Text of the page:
Main Article Content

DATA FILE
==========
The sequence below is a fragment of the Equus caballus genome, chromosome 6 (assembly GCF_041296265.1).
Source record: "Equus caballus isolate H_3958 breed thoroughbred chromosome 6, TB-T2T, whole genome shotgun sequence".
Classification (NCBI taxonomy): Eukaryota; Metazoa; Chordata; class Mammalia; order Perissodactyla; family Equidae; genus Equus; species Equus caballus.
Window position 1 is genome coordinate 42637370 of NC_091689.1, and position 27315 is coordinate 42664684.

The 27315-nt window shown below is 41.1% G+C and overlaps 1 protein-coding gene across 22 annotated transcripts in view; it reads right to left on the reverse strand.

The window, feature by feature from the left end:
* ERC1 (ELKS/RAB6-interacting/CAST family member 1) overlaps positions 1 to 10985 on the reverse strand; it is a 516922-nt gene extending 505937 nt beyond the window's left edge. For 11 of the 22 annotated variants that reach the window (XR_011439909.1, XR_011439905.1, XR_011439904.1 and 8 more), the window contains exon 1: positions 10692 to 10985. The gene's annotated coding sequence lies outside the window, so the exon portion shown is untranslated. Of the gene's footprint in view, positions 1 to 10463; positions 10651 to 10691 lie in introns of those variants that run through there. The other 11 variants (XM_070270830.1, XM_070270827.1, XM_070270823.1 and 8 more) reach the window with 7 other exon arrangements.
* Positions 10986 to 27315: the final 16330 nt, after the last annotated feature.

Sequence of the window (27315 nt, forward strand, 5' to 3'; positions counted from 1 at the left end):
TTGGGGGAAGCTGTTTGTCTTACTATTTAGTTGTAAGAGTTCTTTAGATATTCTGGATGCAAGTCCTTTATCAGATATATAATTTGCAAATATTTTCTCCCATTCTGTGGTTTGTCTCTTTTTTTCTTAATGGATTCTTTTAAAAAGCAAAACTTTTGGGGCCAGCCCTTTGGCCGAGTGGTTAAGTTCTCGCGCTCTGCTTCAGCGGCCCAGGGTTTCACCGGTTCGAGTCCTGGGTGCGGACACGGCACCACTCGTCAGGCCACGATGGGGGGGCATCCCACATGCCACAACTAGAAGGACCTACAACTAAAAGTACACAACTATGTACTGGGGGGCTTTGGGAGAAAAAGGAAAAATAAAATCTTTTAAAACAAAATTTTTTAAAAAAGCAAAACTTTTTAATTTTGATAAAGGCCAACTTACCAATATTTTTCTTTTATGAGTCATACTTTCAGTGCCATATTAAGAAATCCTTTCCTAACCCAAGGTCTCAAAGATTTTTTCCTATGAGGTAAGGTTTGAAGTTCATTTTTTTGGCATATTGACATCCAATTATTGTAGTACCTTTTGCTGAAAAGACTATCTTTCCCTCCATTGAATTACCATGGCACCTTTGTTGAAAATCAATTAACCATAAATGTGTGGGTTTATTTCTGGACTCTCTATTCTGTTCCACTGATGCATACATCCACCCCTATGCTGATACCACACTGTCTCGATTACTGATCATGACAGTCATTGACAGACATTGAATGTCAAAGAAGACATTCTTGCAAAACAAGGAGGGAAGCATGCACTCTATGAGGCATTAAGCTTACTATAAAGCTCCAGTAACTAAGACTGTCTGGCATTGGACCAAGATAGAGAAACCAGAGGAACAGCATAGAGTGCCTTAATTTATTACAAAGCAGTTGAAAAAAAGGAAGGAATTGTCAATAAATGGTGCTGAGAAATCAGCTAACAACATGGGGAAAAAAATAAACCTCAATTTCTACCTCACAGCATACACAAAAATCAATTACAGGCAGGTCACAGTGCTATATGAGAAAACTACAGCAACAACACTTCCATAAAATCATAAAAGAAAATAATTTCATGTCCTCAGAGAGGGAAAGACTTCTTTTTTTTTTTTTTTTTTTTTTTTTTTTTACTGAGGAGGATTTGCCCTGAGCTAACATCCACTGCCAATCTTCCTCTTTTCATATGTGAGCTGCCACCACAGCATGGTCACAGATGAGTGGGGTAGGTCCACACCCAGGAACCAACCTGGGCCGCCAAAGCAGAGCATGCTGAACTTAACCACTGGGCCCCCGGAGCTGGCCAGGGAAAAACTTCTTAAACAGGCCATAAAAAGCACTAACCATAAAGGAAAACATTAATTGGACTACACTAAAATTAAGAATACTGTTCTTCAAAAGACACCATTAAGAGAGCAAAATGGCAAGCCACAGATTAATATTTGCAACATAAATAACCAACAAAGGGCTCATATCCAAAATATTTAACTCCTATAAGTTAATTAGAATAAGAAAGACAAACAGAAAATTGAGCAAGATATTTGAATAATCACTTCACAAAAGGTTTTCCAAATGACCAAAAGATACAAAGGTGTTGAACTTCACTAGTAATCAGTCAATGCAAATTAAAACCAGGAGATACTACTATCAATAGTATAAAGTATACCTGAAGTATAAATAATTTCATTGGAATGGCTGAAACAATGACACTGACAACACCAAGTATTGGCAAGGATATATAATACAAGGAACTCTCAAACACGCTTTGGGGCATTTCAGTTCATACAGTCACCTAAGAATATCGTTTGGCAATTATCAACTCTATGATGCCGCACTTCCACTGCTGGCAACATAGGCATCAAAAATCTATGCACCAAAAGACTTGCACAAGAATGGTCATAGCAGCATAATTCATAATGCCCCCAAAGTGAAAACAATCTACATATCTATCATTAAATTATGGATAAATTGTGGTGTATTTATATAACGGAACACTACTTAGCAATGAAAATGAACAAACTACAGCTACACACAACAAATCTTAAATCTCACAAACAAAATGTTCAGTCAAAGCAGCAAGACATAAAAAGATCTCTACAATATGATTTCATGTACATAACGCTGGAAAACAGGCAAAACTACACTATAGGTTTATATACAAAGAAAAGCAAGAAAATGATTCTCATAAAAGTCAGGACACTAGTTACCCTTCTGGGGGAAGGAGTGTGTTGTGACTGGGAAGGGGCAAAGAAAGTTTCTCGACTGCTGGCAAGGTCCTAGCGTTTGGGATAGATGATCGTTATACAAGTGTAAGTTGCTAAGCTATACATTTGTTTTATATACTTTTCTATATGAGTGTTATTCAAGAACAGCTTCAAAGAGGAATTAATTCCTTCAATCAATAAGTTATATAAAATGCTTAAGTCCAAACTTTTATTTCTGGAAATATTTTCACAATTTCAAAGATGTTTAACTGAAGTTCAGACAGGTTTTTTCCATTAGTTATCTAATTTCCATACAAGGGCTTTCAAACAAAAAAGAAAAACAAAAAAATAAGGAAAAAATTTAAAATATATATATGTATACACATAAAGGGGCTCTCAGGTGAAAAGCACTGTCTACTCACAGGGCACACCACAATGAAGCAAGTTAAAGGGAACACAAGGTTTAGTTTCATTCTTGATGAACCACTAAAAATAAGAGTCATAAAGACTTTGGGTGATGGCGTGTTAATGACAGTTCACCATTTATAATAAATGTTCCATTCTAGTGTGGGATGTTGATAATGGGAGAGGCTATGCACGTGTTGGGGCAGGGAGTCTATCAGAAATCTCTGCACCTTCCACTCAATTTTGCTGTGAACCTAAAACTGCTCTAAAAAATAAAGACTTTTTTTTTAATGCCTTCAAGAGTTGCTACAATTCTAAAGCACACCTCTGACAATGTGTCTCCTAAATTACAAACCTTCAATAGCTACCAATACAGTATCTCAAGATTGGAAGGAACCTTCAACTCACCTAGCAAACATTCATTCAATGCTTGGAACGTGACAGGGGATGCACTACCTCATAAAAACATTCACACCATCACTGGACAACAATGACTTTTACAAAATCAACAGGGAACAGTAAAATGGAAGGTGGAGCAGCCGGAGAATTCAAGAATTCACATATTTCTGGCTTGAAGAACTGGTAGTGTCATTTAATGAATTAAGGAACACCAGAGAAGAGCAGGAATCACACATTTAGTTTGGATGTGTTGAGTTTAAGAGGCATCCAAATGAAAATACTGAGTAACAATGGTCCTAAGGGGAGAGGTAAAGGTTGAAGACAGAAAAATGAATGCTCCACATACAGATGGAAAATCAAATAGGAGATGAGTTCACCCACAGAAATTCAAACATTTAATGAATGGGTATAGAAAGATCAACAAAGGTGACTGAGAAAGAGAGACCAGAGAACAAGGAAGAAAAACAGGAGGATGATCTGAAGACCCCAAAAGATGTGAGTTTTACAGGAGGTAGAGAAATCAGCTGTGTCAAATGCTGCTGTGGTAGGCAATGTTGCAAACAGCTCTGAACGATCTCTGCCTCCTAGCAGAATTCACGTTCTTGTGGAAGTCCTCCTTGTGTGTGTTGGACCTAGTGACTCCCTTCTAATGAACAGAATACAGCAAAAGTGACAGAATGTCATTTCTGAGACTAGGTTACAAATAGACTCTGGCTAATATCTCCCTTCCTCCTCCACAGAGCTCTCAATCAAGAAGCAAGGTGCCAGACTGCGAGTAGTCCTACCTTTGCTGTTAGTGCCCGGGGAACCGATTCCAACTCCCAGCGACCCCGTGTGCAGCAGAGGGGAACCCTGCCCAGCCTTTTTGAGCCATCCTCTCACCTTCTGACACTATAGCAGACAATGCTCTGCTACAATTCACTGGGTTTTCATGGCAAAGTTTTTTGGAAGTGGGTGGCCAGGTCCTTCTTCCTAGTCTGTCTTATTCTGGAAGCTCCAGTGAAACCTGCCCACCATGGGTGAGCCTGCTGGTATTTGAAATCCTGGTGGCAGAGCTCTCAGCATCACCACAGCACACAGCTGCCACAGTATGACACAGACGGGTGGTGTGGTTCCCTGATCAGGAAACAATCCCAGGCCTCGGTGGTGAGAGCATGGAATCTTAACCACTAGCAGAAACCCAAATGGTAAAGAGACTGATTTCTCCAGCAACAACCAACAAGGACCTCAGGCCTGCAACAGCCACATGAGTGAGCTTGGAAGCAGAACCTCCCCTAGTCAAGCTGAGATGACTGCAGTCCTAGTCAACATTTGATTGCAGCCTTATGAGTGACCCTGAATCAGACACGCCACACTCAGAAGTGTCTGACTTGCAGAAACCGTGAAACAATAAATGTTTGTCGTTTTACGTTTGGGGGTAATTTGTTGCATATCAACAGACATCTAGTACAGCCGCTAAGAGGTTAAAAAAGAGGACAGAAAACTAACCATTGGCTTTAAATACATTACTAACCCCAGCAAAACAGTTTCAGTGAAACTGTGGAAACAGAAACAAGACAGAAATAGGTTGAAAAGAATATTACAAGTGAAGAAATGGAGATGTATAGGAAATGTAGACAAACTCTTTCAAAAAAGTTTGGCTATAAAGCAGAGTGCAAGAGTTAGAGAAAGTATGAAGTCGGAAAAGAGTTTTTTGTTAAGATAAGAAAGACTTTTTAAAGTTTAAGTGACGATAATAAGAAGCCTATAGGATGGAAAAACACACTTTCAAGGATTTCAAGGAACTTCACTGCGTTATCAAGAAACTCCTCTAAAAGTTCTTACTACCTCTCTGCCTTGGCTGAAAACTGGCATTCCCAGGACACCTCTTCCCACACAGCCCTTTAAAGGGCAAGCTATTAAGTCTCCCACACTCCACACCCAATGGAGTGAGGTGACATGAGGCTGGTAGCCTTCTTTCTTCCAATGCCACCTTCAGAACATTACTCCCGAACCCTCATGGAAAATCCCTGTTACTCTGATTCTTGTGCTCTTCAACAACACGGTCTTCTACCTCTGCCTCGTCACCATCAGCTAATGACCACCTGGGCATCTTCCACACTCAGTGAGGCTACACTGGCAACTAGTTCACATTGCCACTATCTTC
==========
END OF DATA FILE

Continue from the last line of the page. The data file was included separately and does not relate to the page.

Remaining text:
Since most of the university courses in Tokyo shifted to online mode, instructors were forced to adapt to different teaching approaches and maintain quality education. This reflective paper investigates perceptions of instructors in using videos in flipped learning in online discussion classes. To maximize student speaking time and practice opportunities, they decided to implement flipped learning by creating videos explaining the target discussion skills for each lesson and posting them in an online learning management system (LMS). The students were required to complete their pre-learning in preparation for classroom activities with their instructors or their peers. Pre-learning involved having the students watch the video at any time in the week before the lesson and completing a connected task. When the students come to class, they could start to apply, analyze, evaluate, and produce meaningful, interactive, and rich discussions. After implementing flipped learning and pre-lesson tasks for one semester, the instructors reflect on and discuss their experiences and observations. This study analyzed and discussed the advantages and disadvantages of flipped learning. On one hand, it helped save time spent on online instruction, offered learners a chance to control their learnings, and helped students at different levels. On the other hand, learners and instructors also faced some challenges, such as time consumption and low motivation. The paper concluded with the study limitations and suggestions for future implementation in online, face-to-face, and hybrid settings.